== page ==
Yongqi (prince)

Yongqi (23 March 1741 - 16 April 1766), courtesy name Junting (Chinese: 筠亭; pinyin: Jūntíng), pseudonym or art name Tengqin Jushi (Chinese: 藤琴居士; pinyin: Téngqín Jūshì), was a Manchu prince of the qing dynasty.


Yongqi was born of the Manchu Aisin Gioro clan as the fifth son of the Qianlong Emperor. His mother was Noble Consort Yu (愉貴妃), who was from the Keliyete (珂里葉特) clan.

Yongqi was studious and diligent from a young age. Every day, of all the princes, he was the earliest to reach the palace study to attend classes. He had a close relationship with his younger half-brother Yongyan (the future Jiaqing Emperor). Yongqi was talented - he was fluent in the Manchu and Mongol languages, he was versed in astronomy, geography and calendrical calculation. One of his works was the Jiaotong Tenggao (蕉桐幐稿).

Yongqi was versed in poetry, painting, and calligraphy. He was also skilled in horse-riding and mounted archery. His talents earned him the favour of his father, the Qianlong Emperor. In 1763 a fire broke out in the Old Summer Palace, and Yongqi carried his father on his back and brought him to safety. Two years later the Qianlong Emperor conferred Yongqi the title of "Prince Rong of the First Rank" (榮親王), making Yongqi the first of Qianlong's sons to officially receive a princely title. Besides the Chinese character "Rong" (榮) in the title literally means "glory" or "honour", which showed that the Qianlong Emperor had high hopes for Yongqi.

Yongqi died in 1766 after suffering from bone tuberculosis for several months (he was already ill when he received his princely title). He was granted the posthumous name "Chun" (純; "pure"), so his full posthumous title was extended to "Prince Rongchun of the First Rank" (榮純親王).


Yongqi was buried together with the Qianlong Emperor's eldest son Yonghuang (永璜; 1728 - 1750), who also died in his 20s. The tomb, sometimes referred to as the "Crown Prince Tomb" (太子陵), is located in northern part of eastern Beijing near Bulaotun Town (不老屯鎮). In 1958 the tomb was demolished to make way for the construction of the Miyun Reservoir (密雲水庫). Its contents were carefully excavated and transferred to the Capital Museum.

Former residence

Yongqi and his descendants were merged under the Bordered Red Banner of the Eight Banners. Yongqi's house later became the residence of Yixuan in the later part of the qing dynasty. A Prince Rong Residence is located in the southwest of present-day Beijing at Xuanwu Gate (宣武門) on the west side of a Taiping Lake (太平湖).


Yongqi's mother was not one of the highly-ranked consorts of the Qianlong Emperor, but yet Yongqi was instated as a Prince of the First Rank, and there were signs that Qianlong had considered designating Yongqi as his heir. Another two princes, Yonglian and Yongcong, became Princes of the First Rank because they were born to Empress Xiaoxianchun. As such it was believed that the Qianlong Emperor truly favoured and loved Yongqi.

Yongqi was the most outstanding of the Qianlong Emperor's sons and the best choice to succeed his father, but it was unfortunate that he died at a young age of 25. In 1793 when the Qianlong Emperor met British envoy George Macartney he told the latter that he regarded Yongqi highly because Yongqi was gifted in many aspects but it was a pity that he died early.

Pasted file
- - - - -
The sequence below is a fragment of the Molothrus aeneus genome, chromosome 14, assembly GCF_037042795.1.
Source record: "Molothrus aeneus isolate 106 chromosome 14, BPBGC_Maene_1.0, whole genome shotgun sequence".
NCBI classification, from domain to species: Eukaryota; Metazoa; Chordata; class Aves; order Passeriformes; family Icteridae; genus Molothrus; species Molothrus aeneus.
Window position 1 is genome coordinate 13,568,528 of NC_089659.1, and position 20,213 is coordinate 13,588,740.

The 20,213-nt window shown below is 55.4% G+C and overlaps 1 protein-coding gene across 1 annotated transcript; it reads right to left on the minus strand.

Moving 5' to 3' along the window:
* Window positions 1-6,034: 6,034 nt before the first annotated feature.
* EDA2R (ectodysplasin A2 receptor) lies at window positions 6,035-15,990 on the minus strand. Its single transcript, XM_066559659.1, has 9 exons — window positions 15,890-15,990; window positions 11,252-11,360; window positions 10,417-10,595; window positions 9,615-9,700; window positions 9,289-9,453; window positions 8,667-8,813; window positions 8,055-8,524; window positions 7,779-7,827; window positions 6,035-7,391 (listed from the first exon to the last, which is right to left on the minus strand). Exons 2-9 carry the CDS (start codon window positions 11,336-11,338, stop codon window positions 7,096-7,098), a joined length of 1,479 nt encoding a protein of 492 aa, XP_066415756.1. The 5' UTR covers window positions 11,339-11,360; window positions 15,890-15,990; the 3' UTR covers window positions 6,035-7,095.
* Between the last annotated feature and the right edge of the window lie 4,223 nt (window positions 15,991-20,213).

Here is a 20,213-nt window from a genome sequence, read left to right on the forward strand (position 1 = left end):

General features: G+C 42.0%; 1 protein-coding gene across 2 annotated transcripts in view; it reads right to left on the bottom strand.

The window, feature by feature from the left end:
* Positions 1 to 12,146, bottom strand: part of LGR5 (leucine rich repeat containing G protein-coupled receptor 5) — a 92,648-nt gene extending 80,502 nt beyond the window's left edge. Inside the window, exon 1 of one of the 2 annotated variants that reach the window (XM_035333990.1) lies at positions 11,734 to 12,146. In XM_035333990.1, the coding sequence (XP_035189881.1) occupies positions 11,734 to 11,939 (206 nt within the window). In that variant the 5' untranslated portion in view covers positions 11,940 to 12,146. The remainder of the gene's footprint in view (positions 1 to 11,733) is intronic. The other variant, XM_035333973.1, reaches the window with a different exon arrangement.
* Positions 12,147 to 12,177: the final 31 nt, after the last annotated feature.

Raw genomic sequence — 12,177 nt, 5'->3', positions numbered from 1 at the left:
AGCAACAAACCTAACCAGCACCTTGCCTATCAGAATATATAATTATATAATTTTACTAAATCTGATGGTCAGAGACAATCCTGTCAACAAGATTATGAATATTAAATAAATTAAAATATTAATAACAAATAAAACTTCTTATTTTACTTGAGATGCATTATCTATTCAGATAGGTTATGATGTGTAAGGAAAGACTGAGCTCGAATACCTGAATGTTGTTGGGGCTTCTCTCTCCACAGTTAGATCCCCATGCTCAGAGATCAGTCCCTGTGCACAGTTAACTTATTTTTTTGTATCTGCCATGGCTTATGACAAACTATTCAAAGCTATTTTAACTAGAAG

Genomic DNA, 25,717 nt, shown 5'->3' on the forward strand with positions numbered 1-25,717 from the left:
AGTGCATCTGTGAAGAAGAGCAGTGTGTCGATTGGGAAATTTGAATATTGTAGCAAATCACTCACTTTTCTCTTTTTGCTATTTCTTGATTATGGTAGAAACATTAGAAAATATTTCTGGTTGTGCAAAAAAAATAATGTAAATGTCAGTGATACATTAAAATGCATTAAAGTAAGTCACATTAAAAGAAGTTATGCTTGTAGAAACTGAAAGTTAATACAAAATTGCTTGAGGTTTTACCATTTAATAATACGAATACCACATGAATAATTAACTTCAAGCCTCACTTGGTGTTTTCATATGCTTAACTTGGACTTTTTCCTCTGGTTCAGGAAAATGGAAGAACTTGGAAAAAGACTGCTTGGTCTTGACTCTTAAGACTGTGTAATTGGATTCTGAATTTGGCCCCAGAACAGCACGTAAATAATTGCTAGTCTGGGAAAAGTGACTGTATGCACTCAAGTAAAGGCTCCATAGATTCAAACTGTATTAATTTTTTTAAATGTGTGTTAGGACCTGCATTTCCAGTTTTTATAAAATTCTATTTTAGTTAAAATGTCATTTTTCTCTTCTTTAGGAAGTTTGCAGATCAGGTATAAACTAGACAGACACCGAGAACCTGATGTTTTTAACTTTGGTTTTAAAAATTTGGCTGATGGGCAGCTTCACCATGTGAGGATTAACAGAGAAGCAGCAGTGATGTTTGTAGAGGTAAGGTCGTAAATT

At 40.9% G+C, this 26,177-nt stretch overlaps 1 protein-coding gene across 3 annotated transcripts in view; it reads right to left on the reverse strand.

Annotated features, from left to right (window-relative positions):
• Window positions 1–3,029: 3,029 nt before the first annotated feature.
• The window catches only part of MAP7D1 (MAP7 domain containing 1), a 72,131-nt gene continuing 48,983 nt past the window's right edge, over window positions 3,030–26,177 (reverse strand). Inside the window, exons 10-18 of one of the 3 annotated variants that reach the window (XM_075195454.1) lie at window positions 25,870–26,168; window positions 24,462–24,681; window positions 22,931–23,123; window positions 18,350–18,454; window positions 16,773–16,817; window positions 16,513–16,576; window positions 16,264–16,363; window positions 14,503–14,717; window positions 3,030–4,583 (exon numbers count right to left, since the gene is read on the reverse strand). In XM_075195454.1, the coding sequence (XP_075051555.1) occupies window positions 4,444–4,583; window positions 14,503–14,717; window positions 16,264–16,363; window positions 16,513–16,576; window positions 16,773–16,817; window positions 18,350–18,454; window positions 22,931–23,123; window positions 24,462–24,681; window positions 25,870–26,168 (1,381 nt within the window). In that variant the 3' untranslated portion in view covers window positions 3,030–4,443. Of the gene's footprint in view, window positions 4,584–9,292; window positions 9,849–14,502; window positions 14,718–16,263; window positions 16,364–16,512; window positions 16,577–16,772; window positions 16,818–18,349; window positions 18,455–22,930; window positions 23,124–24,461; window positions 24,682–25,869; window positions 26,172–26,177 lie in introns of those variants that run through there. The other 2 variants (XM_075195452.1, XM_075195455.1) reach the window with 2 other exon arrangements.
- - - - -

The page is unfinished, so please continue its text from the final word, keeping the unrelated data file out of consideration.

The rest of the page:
Personal information


Qianlong Emperor


Noble Consort Yu (愉貴妃; 15 June 1714 - 9 July 1792), from the Keliyete (珂里葉特) clan. She was the daughter of E'erjitu (額爾吉圖), an imperial examination examiner.


Lady Silin-Gioro (西林覺羅氏), daughter of Ebi (鄂弼), a viceroy (總督). She was also the granddaughter of Ortai. She bore Yongqi his sixth son.

Lady Socolo (綽羅氏), daughter of Left Imperial Adviser (左都御史) Guanbao (觀保). She bore Yongqi his eldest, third, fourth and fifth sons.

Lady Hu (胡氏), daughter of Hu Cunzhu (胡存柱). She bore Yongqi his second son and daughter.


Eldest son (1759), unnamed, died before turning a month old.

Second son (1760), unnamed, died on the same day he was born.

Third son (1761 - 1763), unnamed, died at the age of two.

Fourth son (1764), unnamed, Mianyi's twin brother, died before turning two months old.

Mianyi (綿億; 1764 - 1815), Yongqi's fifth son, twin brother of Yongqi's fourth son, titled "Prince Rongke of the First Rank" (榮恪郡王).

Sixth son (1765), unnamed, died before turning a month old.

Daughter, birth and death dates unknown, personal name unknown, granted the title of a xianjun (縣君), married a Mongol prince Wangqinbanba'er (旺親班巴爾) in 1784.


Yihui (奕繪; d. 1838), Mianyi's eldest son, inherited the title of a beile in 1815.

Zaijun (載鈞; d. 1857), Yihui's eldest son, inherited the beile title in 1838.

Zaizhao (載釗; d. 1881), Yihui's second son, granted the title of "General of the First Class Who Assists the Nation" (一等輔國將軍) in 1844. He was posthumously granted the title of "Duke Who Guards the Nation" (鎮國公).

Pumei (溥楣), Zaizhao's eldest son, adopted by Zaijun. He inherited the title of "Duke Who Guards the Nation" in 1857, but was stripped off his title in 1866.

Puyun (溥芸; 1850 - 1902), Zaizhao's third son, inherited the title of "Duke Who Guards the Nation" in 1866.

Puchang (溥菖; b. 1880), Zaizhao's ninth son, inherited the title of "General Who Serves the Nation" (奉國將軍) in 1881.

Zaichu (載初), Yihui's fourth son, granted the title of "General Who Assists the Nation" (輔國將軍) in 1857, stripped of his title in 1862.

Jin Guangping (Hengxu), sixth generation descendant, scholar of the Jurchen and Khitan languages.

Jin Qizong (Qizong), seventh generation descendant, historian and scholar of the Manchu and Jurchen languages.

Ulhicun, eighth generation descendant, historian and scholar of the Manchu, Jurchen and Khitan languages.

Last update 01-06-2012

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